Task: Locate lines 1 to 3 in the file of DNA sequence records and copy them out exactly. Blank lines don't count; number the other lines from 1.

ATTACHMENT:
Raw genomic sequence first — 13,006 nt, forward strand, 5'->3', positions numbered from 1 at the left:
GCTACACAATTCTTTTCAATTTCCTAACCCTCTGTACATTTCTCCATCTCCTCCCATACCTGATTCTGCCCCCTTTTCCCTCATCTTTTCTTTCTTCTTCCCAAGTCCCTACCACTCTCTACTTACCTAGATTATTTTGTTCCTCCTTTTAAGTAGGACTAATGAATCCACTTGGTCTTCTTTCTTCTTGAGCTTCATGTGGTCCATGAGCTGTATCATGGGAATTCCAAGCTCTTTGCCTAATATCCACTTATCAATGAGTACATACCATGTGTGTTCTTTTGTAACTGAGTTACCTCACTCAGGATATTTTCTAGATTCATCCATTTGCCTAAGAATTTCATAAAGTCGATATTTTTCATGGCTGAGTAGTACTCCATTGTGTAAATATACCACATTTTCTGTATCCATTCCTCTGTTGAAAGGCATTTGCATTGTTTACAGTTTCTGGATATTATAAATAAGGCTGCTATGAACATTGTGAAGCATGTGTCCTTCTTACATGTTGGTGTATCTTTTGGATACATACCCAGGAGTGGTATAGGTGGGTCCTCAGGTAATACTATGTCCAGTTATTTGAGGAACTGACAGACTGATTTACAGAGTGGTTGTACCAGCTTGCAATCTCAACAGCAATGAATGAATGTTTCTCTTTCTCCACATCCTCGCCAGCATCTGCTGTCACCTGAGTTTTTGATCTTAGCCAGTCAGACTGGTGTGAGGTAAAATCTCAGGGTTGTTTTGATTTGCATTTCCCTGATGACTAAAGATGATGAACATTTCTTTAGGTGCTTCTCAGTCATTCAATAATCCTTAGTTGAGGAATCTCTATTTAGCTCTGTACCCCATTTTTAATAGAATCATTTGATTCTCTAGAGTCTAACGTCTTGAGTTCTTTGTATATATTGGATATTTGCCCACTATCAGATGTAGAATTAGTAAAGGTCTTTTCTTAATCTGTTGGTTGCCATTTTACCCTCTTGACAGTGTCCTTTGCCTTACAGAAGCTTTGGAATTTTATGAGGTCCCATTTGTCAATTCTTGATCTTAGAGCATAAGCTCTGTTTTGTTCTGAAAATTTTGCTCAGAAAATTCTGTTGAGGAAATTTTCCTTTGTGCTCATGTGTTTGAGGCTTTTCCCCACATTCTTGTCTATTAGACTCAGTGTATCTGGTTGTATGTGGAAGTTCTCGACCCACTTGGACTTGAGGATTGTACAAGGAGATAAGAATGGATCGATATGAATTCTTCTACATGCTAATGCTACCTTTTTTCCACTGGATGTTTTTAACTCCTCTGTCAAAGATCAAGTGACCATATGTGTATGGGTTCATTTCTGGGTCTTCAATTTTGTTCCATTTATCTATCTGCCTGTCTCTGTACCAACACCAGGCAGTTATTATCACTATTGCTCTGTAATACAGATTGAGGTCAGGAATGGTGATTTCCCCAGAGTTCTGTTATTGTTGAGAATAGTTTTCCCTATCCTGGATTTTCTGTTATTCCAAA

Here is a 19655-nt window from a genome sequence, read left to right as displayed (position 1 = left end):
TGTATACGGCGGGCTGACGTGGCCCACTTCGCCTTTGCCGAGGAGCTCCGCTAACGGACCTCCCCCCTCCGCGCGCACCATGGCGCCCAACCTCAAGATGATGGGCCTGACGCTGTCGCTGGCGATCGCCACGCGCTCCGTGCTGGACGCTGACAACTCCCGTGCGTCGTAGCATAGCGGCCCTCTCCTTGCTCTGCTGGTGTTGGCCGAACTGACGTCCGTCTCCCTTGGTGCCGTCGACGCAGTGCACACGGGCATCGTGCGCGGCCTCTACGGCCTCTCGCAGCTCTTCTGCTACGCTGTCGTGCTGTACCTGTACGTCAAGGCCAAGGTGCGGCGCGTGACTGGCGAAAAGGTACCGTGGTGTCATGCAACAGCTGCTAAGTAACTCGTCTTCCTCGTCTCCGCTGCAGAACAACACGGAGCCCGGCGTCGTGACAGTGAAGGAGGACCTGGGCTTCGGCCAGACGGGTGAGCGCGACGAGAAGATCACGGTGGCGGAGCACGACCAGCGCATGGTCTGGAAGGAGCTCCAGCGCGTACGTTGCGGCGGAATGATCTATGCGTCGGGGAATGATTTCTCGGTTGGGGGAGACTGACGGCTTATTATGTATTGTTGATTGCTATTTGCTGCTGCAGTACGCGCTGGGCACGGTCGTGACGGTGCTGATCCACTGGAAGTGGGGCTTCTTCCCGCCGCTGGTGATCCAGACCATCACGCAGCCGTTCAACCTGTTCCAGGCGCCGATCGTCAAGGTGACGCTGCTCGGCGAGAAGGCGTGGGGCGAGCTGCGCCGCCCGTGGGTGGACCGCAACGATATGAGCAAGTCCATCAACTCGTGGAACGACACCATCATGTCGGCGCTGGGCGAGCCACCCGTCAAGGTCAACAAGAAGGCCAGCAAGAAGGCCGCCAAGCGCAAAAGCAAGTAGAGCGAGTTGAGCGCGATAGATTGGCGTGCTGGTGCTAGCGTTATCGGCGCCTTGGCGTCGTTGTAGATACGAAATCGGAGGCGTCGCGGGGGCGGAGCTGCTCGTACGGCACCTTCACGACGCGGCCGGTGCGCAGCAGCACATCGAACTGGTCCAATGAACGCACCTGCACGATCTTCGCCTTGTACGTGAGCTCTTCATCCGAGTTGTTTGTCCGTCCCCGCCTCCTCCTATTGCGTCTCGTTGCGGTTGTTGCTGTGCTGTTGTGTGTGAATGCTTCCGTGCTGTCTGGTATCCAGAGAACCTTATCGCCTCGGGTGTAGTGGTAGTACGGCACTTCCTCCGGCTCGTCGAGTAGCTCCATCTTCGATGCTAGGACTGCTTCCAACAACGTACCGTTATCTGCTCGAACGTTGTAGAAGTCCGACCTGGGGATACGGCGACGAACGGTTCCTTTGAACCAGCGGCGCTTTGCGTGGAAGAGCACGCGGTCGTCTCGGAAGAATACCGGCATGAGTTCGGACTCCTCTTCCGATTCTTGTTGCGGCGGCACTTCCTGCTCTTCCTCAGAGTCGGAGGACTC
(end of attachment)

Raw genomic sequence first — 13,006 nt, forward strand, 5'->3', positions numbered from 1 at the left:
GCTACACAATTCTTTTCAATTTCCTAACCCTCTGTACATTTCTCCATCTCCTCCCATACCTGATTCTGCCCCCTTTTCCCTCATCTTTTCTTTCTTCTTCCCAAGTCCCTACCACTCTCTACTTACCTAGATTATTTTGTTCCTCCTTTTAAGTAGGACTAATGAATCCACTTGGTCTTCTTTCTTCTTGAGCTTCATGTGGTCCATGAGCTGTATCATGGGAATTCCAAGCTCTTTGCCTAATATCCACTTATCAATGAGTACATACCATGTGTGTTCTTTTGTAACTGAGTTACCTCACTCAGGATATTTTCTAGATTCATCCATTTGCCTAAGAATTTCATAAAGTCGATATTTTTCATGGCTGAGTAGTACTCCATTGTGTAAATATACCACATTTTCTGTATCCATTCCTCTGTTGAAAGGCATTTGCATTGTTTACAGTTTCTGGATATTATAAATAAGGCTGCTATGAACATTGTGAAGCATGTGTCCTTCTTACATGTTGGTGTATCTTTTGGATACATACCCAGGAGTGGTATAGGTGGGTCCTCAGGTAATACTATGTCCAGTTATTTGAGGAACTGACAGACTGATTTACAGAGTGGTTGTACCAGCTTGCAATCTCAACAGCAATGAATGAATGTTTCTCTTTCTCCACATCCTCGCCAGCATCTGCTGTCACCTGAGTTTTTGATCTTAGCCAGTCAGACTGGTGTGAGGTAAAATCTCAGGGTTGTTTTGATTTGCATTTCCCTGATGACTAAAGATGATGAACATTTCTTTAGGTGCTTCTCAGTCATTCAATAATCCTTAGTTGAGGAATCTCTATTTAGCTCTGTACCCCATTTTTAATAGAATCATTTGATTCTCTAGAGTCTAACGTCTTGAGTTCTTTGTATATATTGGATATTTGCCCACTATCAGATGTAGAATTAGTAAAGGTCTTTTCTTAATCTGTTGGTTGCCATTTTACCCTCTTGACAGTGTCCTTTGCCTTACAGAAGCTTTGGAATTTTATGAGGTCCCATTTGTCAATTCTTGATCTTAGAGCATAAGCTCTGTTTTGTTCTGAAAATTTTGCTCAGAAAATTCTGTTGAGGAAATTTTCCTTTGTGCTCATGTGTTTGAGGCTTTTCCCCACATTCTTGTCTATTAGACTCAGTGTATCTGGTTGTATGTGGAAGTTCTCGACCCACTTGGACTTGAGGATTGTACAAGGAGATAAGAATGGATCGATATGAATTCTTCTACATGCTAATGCTACCTTTTTTCCACTGGATGTTTTTAACTCCTCTGTCAAAGATCAAGTGACCATATGTGTATGGGTTCATTTCTGGGTCTTCAATTTTGTTCCATTTATCTATCTGCCTGTCTCTGTACCAACACCAGGCAGTTATTATCACTATTGCTCTGTAATACAGATTGAGGTCAGGAATGGTGATTTCCCCAGAGTTCTGTTATTGTTGAGAATAGTTTTCCCTATCCTGGATTTTCTGTTATTCCAAA

Here is a 19655-nt window from a genome sequence, read left to right as displayed (position 1 = left end):